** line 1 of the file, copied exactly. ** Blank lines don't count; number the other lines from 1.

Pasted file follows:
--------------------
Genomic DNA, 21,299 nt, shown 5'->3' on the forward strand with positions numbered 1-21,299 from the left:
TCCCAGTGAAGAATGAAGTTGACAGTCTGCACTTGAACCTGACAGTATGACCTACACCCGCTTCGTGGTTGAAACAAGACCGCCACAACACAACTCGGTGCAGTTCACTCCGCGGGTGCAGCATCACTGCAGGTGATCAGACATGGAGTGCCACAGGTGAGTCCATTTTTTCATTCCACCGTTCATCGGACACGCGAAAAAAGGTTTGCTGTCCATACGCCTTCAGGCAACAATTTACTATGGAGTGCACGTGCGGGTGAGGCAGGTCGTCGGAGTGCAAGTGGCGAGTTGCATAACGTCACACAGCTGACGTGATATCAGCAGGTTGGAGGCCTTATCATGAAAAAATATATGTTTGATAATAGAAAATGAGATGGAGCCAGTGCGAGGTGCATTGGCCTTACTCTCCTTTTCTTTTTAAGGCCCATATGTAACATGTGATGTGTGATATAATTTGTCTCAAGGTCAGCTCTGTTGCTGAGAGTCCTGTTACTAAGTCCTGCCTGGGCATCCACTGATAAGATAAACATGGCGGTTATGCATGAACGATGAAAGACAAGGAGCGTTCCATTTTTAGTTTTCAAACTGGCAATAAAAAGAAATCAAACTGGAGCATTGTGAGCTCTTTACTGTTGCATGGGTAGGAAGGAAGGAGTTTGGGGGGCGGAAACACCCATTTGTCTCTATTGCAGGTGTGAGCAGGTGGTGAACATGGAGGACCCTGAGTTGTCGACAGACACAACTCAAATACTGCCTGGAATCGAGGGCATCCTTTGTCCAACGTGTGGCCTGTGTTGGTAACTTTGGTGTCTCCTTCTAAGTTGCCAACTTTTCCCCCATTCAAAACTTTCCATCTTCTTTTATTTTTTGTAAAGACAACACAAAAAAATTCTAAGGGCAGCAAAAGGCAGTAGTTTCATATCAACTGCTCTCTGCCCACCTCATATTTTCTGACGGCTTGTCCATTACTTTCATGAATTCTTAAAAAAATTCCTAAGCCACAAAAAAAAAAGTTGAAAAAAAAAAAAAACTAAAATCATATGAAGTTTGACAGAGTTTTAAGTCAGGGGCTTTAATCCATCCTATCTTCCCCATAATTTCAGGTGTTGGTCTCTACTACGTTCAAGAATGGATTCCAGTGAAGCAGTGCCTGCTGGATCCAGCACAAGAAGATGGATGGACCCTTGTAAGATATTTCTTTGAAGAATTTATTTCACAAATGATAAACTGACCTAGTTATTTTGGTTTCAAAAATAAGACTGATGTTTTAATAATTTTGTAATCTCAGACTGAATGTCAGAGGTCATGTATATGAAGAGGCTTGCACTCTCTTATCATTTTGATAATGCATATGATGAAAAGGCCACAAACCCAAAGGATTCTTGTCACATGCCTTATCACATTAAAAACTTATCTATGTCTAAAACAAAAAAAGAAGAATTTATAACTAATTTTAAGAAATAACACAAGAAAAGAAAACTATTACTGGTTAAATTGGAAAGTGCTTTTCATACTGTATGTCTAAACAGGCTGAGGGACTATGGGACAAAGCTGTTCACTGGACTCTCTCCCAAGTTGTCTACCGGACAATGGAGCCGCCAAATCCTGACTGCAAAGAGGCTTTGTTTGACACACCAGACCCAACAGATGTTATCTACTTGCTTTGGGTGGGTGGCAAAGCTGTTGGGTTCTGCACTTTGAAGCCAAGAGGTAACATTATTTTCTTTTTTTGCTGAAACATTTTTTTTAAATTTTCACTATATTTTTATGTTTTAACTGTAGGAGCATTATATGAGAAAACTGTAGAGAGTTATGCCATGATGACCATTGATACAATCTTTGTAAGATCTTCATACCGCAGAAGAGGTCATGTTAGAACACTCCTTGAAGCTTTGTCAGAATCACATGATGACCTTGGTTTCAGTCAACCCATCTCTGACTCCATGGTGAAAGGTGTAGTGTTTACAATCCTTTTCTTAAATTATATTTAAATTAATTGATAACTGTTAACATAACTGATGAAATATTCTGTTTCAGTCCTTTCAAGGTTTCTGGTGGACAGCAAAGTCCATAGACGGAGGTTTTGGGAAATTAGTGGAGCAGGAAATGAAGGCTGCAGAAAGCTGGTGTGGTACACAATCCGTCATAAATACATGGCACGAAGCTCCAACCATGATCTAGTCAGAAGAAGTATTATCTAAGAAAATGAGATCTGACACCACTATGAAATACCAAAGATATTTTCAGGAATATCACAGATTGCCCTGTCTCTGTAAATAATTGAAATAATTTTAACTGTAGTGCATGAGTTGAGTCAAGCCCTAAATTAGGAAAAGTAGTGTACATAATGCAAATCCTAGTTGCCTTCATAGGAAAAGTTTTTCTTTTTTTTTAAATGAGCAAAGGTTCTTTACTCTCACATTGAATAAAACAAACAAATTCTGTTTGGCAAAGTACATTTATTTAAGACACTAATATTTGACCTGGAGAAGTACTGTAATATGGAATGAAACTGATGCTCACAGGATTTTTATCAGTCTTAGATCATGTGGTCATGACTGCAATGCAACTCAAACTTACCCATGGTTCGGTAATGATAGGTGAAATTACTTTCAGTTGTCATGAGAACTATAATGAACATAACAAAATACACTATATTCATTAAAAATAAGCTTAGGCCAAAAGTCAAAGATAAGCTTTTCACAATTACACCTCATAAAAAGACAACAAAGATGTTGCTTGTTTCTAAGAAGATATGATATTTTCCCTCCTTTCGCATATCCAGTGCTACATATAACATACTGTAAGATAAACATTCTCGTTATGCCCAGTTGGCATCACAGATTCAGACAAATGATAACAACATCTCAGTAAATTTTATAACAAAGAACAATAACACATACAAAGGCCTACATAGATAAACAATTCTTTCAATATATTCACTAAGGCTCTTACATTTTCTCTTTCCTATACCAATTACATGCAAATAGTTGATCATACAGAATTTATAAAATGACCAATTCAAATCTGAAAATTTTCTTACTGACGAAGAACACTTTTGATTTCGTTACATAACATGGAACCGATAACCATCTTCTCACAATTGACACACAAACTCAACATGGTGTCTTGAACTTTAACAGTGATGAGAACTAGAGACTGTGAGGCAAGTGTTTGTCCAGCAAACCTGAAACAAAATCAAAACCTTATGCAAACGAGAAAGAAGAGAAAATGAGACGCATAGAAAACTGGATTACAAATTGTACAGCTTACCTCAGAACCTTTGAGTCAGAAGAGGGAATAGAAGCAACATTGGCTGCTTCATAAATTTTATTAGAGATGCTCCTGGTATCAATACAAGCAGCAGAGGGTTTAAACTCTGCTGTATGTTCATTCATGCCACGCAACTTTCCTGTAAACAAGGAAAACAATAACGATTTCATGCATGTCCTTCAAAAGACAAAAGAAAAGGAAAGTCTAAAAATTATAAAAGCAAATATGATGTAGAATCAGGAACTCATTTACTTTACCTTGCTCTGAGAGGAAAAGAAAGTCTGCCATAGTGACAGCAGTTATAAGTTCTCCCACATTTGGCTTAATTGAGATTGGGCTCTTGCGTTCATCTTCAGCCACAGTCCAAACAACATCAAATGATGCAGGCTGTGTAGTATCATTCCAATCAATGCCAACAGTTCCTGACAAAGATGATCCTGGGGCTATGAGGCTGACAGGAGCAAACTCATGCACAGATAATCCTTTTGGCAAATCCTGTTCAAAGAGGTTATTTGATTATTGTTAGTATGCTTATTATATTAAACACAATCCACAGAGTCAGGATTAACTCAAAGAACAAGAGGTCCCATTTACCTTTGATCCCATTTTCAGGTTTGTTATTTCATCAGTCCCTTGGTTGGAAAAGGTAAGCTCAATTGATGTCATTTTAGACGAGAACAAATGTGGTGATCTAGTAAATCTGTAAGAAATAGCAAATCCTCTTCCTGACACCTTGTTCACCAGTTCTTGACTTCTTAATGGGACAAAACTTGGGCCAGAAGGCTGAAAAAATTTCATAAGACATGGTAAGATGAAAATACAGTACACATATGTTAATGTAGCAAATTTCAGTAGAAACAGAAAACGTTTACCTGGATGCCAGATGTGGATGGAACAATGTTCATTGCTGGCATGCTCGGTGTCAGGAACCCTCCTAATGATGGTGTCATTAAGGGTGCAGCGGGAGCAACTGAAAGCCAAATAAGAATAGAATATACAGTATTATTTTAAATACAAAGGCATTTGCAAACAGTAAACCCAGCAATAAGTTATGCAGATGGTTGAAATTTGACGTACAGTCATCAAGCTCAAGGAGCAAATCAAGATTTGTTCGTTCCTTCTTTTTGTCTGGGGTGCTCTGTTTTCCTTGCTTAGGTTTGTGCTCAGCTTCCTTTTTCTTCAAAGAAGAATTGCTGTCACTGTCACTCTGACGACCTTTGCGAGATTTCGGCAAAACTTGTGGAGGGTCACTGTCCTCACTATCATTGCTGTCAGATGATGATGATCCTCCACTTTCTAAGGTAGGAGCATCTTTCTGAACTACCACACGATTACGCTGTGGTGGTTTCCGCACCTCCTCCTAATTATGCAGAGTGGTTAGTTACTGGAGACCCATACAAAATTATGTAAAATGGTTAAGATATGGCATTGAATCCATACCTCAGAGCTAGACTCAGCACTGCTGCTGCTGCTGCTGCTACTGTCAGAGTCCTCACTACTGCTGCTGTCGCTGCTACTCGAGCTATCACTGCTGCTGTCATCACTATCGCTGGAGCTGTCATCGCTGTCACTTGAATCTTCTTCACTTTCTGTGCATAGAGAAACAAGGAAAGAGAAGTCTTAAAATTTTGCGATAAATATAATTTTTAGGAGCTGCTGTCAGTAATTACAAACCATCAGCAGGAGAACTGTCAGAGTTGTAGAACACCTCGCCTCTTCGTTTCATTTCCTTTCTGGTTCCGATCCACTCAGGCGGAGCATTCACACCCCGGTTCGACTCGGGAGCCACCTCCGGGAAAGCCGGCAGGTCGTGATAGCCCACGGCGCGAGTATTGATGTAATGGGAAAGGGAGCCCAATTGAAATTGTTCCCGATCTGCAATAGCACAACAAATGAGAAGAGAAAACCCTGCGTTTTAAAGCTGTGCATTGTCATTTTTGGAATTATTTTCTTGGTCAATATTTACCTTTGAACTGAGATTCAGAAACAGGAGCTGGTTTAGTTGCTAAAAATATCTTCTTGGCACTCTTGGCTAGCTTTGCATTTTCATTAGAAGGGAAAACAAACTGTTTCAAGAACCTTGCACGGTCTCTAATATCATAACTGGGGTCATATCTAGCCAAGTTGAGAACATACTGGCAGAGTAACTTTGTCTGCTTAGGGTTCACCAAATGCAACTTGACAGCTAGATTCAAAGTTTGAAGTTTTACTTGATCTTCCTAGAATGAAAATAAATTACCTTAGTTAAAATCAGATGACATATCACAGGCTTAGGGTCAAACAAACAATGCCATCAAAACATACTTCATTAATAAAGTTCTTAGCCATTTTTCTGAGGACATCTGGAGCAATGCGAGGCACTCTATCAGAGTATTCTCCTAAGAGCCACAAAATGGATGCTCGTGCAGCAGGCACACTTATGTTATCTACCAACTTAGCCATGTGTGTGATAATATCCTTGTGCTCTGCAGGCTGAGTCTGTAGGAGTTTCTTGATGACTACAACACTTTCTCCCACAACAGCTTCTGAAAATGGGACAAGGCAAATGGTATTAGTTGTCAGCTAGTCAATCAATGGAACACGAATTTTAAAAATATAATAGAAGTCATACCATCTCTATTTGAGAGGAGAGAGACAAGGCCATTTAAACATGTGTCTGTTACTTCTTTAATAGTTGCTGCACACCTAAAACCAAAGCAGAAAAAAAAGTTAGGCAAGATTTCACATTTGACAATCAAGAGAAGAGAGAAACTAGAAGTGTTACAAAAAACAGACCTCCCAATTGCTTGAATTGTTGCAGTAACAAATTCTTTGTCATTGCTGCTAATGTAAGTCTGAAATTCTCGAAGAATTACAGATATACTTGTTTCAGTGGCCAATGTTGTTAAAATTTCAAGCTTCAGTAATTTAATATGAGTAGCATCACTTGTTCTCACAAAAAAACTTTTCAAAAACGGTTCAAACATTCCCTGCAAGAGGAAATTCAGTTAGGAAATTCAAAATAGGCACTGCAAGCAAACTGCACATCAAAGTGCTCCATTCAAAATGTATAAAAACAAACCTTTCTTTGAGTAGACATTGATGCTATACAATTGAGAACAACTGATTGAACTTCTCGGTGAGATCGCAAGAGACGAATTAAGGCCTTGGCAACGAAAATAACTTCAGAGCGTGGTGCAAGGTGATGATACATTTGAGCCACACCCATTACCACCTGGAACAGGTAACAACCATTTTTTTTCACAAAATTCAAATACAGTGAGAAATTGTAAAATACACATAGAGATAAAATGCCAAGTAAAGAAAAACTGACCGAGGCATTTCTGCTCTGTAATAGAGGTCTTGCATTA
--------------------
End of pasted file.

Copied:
Genomic DNA, 21,299 nt, shown 5'->3' on the forward strand with positions numbered 1-21,299 from the left: